• Surgical Services
  • Preventative Care
  • Dentistry
  • Screenings
  • Geriatric Pet Care
  • Companion Laser Therapy
1Surgical Services
We offer a wide variety of surgical services all appointment based.
  • Spay / neuter - cats/kittens, dogs/puppies, rabbits, sugar gliders, rats.
  • Wound care
  • Orthopedic care - can range from setting a pet’s broken bone to surgically correcting congenital conditions.
  • Emergency Care

2Preventative Care
Our veterinarians recommend regular wellness exams for the same reason your physician and dentist recommend them – if you can detect a problem in its early stages, it's more likely to be treated and resolved with less expense, less difficulty and better success.
As the saying goes, an ounce of prevention is worth a pound of cure. Vaccinations, heartworm prevention and routine deworming are important components of wellness care and can prevent diseases that are not only life-threatening, but very expensive to treat.

Regularly brushing your pet’s teeth and providing a healthy diet and plenty of chew toys can go long way toward keeping him or her healthy. However, even with the best of home care, many dogs and cats show signs of gum disease by the time they’re four years old. We believe that the key to management of gum disease is prevention.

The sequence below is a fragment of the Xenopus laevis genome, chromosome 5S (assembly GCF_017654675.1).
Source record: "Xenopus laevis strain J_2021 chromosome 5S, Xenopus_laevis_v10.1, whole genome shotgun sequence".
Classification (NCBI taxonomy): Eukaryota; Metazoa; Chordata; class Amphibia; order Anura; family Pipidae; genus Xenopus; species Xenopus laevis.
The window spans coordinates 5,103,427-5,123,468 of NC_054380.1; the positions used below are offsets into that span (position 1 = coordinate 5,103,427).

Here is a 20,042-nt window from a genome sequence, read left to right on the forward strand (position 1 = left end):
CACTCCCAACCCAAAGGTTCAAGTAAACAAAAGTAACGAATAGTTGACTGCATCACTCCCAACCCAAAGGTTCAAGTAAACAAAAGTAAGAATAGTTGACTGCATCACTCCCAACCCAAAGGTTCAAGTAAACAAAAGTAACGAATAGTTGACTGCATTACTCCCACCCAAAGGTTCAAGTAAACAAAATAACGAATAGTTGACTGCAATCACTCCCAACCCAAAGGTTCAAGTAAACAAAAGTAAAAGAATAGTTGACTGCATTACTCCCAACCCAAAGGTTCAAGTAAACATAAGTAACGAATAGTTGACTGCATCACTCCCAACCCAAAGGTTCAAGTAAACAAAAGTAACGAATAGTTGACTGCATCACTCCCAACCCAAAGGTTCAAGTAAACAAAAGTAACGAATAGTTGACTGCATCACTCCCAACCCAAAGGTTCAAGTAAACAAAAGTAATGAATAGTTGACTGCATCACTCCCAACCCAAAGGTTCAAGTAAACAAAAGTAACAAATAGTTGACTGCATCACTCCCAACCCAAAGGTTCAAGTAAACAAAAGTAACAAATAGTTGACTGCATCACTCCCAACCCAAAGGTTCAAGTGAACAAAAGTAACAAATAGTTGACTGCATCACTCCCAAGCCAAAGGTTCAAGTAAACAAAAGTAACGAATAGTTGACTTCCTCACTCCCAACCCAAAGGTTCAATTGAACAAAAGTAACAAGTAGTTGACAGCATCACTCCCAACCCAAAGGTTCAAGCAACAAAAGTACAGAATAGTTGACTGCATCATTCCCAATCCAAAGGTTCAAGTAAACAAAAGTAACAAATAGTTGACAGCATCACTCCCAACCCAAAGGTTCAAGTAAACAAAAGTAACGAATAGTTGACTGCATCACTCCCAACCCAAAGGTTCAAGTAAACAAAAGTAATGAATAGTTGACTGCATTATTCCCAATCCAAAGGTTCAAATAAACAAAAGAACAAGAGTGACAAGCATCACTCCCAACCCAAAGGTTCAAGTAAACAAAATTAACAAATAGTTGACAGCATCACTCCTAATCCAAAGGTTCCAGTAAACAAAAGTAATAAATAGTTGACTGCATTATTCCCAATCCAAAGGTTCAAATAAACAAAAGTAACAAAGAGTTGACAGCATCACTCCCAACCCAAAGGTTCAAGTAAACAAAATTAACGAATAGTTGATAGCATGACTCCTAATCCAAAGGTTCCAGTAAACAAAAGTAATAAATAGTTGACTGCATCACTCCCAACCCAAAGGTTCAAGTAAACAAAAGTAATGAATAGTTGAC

During a typical dental procedure our veterinarian and veterinary technicians perform the following procedures:
  • Elimination of plaque and tartar from under the gum
  • Removal of visible plaque and tartar from the teeth
  • Probing of dental sockets to assess dental disease
  • Polishing to smooth enamel scratches that may attract bacteria
  • Charting gingival pockets and recession on each tooth
  • Removal or repair of fractured or infected teeth
  • Dental charting so progression of dental disease can be monitored over time
  • Inspection of the lips, tongue, and entire mouth for growths, wounds, or other problems

Firstly, our pets can't speak, they cannot tell us if they feel off color or unwell or have any other indicators of internal illness. We need to examine them every 6 months as well as run some routine screening tests to detect underlying disease BEFORE it is clinically apparent.
Secondly, pets will actively mask signs of illness until late in the course of disease. This stems from survival instincts in a pack or colony situation.

5Geriatric Pet Care
When does a pet become "old"?
It varies, but cats and small dogs are generally considered geriatric at the age of 7.
Larger breed dogs tend to have shorter life spans and are considered geriatric when they are approximately 6 years of age.
Owners tend to want to think of their pet's age in human terms. While it is not as simple as "1 human year = X cat/dog years", there are calculations that can help put a pet's age in human terms.

6Companion Laser Therapy